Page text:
Champagnes blends mirror the diversity of nature, reflected in differences between crus, varietals, and years. Each blend is a harmonious combination of wines from the current harvest and our reserve wines. The house has the equivalent of a half year's harvest of reserve wines to maintain regularity each year, no matter what the harvest was like.
In December, the cellar director meets with a team of professionals to taste the year's wines. Each wine is assigned to the year's cuvée or to the reserve wine, or it may be excluded if it does not meet the company's quality criteria. Their objective is to make a harmonious blend of different crus, different varietals, and different years (except for vintage champagnes), so that the result is greater than the sum of its parts.
Racking consists in bottling blended wines and then adding sugar and yeasts. But beforehand, the blend must be stabilised, so the wine is first quickly chilled to -3 °C for 4 to 5 days, which enables tartaric precipitation. It is then filtered and then enriched with selected yeasts, riddling additives, and a small amount of sugar, known as the liqueur de tirage, before bottling.
Once they have been racked, the bottles are stopped with metal capsules and placed in the cellar. They are kept in a horizontal position to encourage foaming. This is the second alcoholic fermentation. Under the action of the yeasts, the sugar and the liqueur de tirage undergo a transformation, releasing carbon dioxide that, when trapped inside the bottle, dissolves into the wine, resulting in a foam when the bottle is opened.
Riddling is done to bring amalgamated yeasts towards the neck of the bottle, helping the wine remain clear. Sediment forms in the bottles during the foaming process. After the aging period comes the riddling process, which involves turning each bottle at least once (1/4, 1/8, 1/16 rotations) daily, to move all the sediment, or lees, towards the bottle necks. The bottles are increasingly inclined over the course of riddling until the bottles are upside down. Two movements are called into play during riddling: rotation and inclination.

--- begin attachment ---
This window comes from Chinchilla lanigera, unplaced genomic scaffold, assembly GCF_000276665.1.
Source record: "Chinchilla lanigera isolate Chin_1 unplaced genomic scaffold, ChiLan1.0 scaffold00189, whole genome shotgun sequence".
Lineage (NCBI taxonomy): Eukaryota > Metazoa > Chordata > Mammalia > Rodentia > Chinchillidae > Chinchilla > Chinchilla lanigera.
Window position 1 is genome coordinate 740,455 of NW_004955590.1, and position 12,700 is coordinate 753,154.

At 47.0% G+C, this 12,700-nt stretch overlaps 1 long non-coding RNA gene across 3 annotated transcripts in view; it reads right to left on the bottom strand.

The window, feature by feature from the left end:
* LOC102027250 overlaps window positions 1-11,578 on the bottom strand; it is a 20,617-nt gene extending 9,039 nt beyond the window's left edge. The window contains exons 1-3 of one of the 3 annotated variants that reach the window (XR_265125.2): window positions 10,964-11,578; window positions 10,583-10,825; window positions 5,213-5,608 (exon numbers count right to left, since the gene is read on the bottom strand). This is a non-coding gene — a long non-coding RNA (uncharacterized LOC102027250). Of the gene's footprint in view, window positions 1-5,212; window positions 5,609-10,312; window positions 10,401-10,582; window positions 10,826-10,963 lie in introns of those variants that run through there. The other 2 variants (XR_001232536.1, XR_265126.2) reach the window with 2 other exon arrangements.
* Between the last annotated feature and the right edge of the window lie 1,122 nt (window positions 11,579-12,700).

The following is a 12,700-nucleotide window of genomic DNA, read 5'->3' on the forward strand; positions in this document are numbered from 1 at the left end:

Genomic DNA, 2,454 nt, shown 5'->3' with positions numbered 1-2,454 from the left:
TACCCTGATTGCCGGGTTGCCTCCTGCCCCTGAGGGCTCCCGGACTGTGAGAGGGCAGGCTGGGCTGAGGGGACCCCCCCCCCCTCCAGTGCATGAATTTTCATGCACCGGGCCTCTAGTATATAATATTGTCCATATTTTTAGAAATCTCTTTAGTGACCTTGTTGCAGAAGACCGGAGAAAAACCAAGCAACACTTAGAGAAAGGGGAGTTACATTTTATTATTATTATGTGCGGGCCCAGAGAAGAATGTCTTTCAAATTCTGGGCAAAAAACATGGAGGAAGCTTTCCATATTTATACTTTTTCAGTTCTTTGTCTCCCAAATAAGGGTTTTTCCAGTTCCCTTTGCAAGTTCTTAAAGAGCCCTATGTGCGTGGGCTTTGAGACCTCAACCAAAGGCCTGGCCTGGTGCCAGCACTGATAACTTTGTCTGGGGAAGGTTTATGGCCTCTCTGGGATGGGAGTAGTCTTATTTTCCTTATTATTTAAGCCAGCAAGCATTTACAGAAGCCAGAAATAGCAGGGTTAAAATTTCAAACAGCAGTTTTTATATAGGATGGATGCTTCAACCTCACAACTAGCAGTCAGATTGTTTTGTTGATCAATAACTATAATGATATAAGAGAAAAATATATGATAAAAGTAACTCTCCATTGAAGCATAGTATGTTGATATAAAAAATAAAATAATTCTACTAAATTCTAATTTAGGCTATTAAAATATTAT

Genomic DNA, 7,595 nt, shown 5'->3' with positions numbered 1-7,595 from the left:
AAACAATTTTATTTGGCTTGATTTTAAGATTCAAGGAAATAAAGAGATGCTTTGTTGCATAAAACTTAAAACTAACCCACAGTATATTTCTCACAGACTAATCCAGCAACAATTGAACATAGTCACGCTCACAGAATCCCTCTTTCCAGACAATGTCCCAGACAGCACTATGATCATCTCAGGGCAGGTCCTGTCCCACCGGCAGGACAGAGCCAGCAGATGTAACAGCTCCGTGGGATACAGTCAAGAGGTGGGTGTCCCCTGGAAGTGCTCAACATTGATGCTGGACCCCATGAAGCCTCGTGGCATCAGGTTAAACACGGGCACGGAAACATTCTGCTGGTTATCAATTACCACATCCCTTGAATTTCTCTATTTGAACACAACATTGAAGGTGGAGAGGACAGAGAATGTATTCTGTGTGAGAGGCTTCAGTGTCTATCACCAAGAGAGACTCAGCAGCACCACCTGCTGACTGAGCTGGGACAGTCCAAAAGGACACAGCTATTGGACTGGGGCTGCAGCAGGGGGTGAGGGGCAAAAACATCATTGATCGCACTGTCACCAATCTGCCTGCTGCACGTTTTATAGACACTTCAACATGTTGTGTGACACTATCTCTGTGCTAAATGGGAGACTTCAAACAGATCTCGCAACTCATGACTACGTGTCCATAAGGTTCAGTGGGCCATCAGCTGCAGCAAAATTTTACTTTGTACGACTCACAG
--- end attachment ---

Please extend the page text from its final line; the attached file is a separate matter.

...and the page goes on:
Riddling is a totally physical operation that has no effect on the wine's quality, only its clarity. Today, most riddling is mechanised using equipment called gyropalettes, which ensure flawless precision and regularity. The mechanised process is much shorter (3 to 4 days), for a high-quality riddling result.
Tasting a wine is the only method for judging it, since two wines that are identical in analysis may appear very different to the senses. Wine tasting is a three-step process that calls upon the senses of sight, smell, and taste.
The wine is examined visually once the taster picks up the glass.
Then, the wine is assessed for limpidity, which means its transparency and clarity.
By observing the wine's surface, the taster can evaluate its brilliance.
Iridescent reflections in a wine are signs of its acidity.
The more reflections a wine has, the more it will be fresh and tart on the palate.
Colour is an important source of information, most notably the wine's age and its body.
A wine's aroma can be appreciated by plunging the nose into the glass.
The first inhale corresponds to the top nose.
Then, the wine is swirled around in the glass to bring out the most volatile molecules.
The taster inhales again to get the middle nose, the stronger aromas. This time, everything is bolder and more concentrated. Swirling the wine gives the taster a better idea of the wine's intensity and richness.